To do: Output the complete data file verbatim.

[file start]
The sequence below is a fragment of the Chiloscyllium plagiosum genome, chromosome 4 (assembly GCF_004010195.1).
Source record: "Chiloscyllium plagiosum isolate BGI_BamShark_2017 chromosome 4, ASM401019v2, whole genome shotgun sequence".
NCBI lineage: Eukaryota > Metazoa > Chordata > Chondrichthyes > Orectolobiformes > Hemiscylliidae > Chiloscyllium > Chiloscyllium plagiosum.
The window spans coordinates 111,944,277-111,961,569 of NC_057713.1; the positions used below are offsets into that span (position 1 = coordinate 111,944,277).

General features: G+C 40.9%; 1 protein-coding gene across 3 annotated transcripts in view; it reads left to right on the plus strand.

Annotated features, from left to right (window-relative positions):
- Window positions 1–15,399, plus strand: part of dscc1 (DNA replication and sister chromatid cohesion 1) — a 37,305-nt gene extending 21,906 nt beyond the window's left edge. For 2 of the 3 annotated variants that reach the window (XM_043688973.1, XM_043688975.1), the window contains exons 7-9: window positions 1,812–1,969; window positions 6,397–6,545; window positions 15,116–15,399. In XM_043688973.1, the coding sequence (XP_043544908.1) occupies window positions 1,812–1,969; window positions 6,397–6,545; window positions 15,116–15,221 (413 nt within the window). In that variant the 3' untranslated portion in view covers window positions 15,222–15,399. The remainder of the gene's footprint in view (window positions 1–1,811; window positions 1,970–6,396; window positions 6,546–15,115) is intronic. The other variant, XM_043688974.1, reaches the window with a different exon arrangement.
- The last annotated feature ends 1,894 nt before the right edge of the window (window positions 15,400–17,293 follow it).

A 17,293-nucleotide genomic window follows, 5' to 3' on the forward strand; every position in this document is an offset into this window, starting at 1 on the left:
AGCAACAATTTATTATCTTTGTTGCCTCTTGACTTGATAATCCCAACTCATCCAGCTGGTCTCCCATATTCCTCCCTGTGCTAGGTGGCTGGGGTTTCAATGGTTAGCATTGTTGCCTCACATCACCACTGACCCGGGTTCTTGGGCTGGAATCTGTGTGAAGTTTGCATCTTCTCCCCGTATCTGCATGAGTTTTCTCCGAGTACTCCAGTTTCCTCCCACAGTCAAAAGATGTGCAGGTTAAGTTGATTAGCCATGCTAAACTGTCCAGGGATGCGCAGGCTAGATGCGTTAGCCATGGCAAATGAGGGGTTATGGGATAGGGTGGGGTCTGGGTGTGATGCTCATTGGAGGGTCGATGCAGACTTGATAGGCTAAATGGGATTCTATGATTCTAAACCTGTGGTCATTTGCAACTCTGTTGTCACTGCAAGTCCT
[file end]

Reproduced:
The sequence below is a fragment of the Chiloscyllium plagiosum genome, chromosome 4 (assembly GCF_004010195.1).
Source record: "Chiloscyllium plagiosum isolate BGI_BamShark_2017 chromosome 4, ASM401019v2, whole genome shotgun sequence".
NCBI lineage: Eukaryota > Metazoa > Chordata > Chondrichthyes > Orectolobiformes > Hemiscylliidae > Chiloscyllium > Chiloscyllium plagiosum.
The window spans coordinates 111,944,277-111,961,569 of NC_057713.1; the positions used below are offsets into that span (position 1 = coordinate 111,944,277).

General features: G+C 40.9%; 1 protein-coding gene across 3 annotated transcripts in view; it reads left to right on the plus strand.

Annotated features, from left to right (window-relative positions):
- Window positions 1–15,399, plus strand: part of dscc1 (DNA replication and sister chromatid cohesion 1) — a 37,305-nt gene extending 21,906 nt beyond the window's left edge. For 2 of the 3 annotated variants that reach the window (XM_043688973.1, XM_043688975.1), the window contains exons 7-9: window positions 1,812–1,969; window positions 6,397–6,545; window positions 15,116–15,399. In XM_043688973.1, the coding sequence (XP_043544908.1) occupies window positions 1,812–1,969; window positions 6,397–6,545; window positions 15,116–15,221 (413 nt within the window). In that variant the 3' untranslated portion in view covers window positions 15,222–15,399. The remainder of the gene's footprint in view (window positions 1–1,811; window positions 1,970–6,396; window positions 6,546–15,115) is intronic. The other variant, XM_043688974.1, reaches the window with a different exon arrangement.
- The last annotated feature ends 1,894 nt before the right edge of the window (window positions 15,400–17,293 follow it).

A 17,293-nucleotide genomic window follows, 5' to 3' on the forward strand; every position in this document is an offset into this window, starting at 1 on the left:
AGCAACAATTTATTATCTTTGTTGCCTCTTGACTTGATAATCCCAACTCATCCAGCTGGTCTCCCATATTCCTCCCTGTGCTAGGTGGCTGGGGTTTCAATGGTTAGCATTGTTGCCTCACATCACCACTGACCCGGGTTCTTGGGCTGGAATCTGTGTGAAGTTTGCATCTTCTCCCCGTATCTGCATGAGTTTTCTCCGAGTACTCCAGTTTCCTCCCACAGTCAAAAGATGTGCAGGTTAAGTTGATTAGCCATGCTAAACTGTCCAGGGATGCGCAGGCTAGATGCGTTAGCCATGGCAAATGAGGGGTTATGGGATAGGGTGGGGTCTGGGTGTGATGCTCATTGGAGGGTCGATGCAGACTTGATAGGCTAAATGGGATTCTATGATTCTAAACCTGTGGTCATTTGCAACTCTGTTGTCACTGCAAGTCCT